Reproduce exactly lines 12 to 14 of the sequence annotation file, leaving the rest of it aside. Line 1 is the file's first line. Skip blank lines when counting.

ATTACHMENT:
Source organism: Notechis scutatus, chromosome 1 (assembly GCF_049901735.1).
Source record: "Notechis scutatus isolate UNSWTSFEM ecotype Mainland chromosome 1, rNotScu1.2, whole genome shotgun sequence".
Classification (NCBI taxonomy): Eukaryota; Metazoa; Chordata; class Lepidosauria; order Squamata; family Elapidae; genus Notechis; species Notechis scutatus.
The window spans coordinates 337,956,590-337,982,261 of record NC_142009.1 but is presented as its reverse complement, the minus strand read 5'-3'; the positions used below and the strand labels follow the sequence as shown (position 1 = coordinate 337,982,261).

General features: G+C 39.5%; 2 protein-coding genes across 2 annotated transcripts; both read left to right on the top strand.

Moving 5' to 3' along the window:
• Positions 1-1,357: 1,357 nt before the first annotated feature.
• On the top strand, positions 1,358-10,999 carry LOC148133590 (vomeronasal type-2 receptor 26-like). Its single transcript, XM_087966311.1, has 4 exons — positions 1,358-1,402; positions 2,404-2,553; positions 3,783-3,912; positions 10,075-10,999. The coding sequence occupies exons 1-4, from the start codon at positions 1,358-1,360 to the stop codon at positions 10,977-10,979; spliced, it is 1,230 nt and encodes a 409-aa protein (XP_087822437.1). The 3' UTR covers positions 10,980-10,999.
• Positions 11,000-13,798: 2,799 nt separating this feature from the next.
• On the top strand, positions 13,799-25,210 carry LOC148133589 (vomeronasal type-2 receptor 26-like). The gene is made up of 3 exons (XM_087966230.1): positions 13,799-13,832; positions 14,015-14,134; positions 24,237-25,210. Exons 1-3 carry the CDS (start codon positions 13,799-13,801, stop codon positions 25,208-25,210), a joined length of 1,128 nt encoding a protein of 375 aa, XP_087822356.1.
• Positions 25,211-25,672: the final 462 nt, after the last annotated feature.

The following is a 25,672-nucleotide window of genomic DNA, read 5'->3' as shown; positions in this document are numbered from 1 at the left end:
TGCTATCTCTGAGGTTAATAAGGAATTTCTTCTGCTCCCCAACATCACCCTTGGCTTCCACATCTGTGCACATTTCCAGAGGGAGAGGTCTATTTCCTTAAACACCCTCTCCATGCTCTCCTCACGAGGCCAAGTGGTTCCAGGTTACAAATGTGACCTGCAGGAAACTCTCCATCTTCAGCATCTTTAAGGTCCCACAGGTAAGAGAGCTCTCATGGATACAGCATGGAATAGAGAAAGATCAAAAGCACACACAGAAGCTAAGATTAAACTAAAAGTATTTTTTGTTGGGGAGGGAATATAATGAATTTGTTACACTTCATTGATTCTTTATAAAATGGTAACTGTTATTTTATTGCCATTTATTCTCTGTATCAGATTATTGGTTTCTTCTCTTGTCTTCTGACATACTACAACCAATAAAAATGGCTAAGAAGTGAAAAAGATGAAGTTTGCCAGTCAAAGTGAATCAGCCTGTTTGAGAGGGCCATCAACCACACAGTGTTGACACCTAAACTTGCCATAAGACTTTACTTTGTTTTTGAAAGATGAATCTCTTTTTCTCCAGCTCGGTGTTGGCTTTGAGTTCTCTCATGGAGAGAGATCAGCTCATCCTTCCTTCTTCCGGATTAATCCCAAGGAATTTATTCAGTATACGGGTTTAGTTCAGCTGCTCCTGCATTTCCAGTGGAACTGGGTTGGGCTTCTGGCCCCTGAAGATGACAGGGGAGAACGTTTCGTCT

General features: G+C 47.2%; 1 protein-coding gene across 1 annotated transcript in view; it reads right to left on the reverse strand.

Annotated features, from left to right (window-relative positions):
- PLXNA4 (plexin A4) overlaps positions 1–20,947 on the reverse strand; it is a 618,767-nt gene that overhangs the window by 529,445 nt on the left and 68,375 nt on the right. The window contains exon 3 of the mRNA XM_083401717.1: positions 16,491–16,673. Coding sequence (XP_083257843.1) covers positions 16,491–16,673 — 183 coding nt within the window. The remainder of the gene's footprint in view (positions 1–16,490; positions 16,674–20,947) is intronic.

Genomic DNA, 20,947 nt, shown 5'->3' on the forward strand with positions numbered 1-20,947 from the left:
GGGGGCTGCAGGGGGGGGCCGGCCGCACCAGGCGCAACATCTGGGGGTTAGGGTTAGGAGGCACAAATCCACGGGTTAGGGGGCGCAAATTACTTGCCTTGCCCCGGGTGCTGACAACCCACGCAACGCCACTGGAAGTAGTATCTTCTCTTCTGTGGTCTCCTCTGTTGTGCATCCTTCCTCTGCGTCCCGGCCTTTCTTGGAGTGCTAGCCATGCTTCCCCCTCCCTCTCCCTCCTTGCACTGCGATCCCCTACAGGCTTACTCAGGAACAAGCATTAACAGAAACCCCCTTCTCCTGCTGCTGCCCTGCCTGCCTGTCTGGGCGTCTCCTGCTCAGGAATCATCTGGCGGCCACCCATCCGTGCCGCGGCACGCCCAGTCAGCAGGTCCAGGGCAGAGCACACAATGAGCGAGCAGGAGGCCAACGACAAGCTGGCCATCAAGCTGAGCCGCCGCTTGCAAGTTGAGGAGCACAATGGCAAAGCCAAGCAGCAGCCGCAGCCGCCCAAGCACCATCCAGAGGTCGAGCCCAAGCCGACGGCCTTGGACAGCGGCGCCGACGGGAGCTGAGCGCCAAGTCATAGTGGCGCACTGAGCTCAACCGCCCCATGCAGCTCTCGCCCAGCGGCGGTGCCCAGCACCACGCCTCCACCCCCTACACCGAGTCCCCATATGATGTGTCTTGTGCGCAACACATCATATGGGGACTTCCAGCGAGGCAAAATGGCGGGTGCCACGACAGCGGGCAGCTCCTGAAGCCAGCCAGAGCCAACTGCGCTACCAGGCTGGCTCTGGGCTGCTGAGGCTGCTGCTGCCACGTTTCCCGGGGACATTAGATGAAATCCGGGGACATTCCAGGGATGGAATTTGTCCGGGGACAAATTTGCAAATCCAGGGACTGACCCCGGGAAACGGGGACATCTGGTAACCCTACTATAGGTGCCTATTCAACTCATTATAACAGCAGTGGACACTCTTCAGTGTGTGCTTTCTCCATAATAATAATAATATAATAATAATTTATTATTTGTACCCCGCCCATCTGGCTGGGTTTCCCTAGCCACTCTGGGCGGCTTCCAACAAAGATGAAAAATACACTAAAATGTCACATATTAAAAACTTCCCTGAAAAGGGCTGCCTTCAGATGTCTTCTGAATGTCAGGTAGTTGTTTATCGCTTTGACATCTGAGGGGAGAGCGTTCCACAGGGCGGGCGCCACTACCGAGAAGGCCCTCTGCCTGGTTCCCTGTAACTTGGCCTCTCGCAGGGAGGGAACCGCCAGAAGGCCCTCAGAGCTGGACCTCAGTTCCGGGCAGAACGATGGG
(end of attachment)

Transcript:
The following is a 25,672-nucleotide window of genomic DNA, read 5'->3' as shown; positions in this document are numbered from 1 at the left end:
TGCTATCTCTGAGGTTAATAAGGAATTTCTTCTGCTCCCCAACATCACCCTTGGCTTCCACATCTGTGCACATTTCCAGAGGGAGAGGTCTATTTCCTTAAACACCCTCTCCATGCTCTCCTCACGAGGCCAAGTGGTTCCAGGTTACAAATGTGACCTGCAGGAAACTCTCCATCTTCAGCATCTTTAAGGTCCCACAGGTAAGAGAGCTCTCATGGATACAGCATGGAATAGAGAAAGATCAAAAGCACACACAGAAGCTAAGATTAAACTAAAAGTATTTTTTGTTGGGGAGGGAATATAATGAATTTGTTACACTTCATTGATTCTTTATAAAATGGTAACTGTTATTTTATTGCCATTTATTCTCTGTATCAGATTATTGGTTTCTTCTCTTGTCTTCTGACATACTACAACCAATAAAAATGGCTAAGAAGTGAAAAAGATGAAGTTTGCCAGTCAAAGTGAATCAGCCTGTTTGAGAGGGCCATCAACCACACAGTGTTGACACCTAAACTTGCCATAAGACTTTACTTTGTTTTTGAAAGATGAATCTCTTTTTCTCCAGCTCGGTGTTGGCTTTGAGTTCTCTCATGGAGAGAGATCAGCTCATCCTTCCTTCTTCCGGATTAATCCCAAGGAATTTATTCAGTATACGGGTTTAGTTCAGCTGCTCCTGCATTTCCAGTGGAACTGGGTTGGGCTTCTGGCCCCTGAAGATGACAGGGGAGAACGTTTCGTCT

General features: G+C 47.2%; 1 protein-coding gene across 1 annotated transcript in view; it reads right to left on the reverse strand.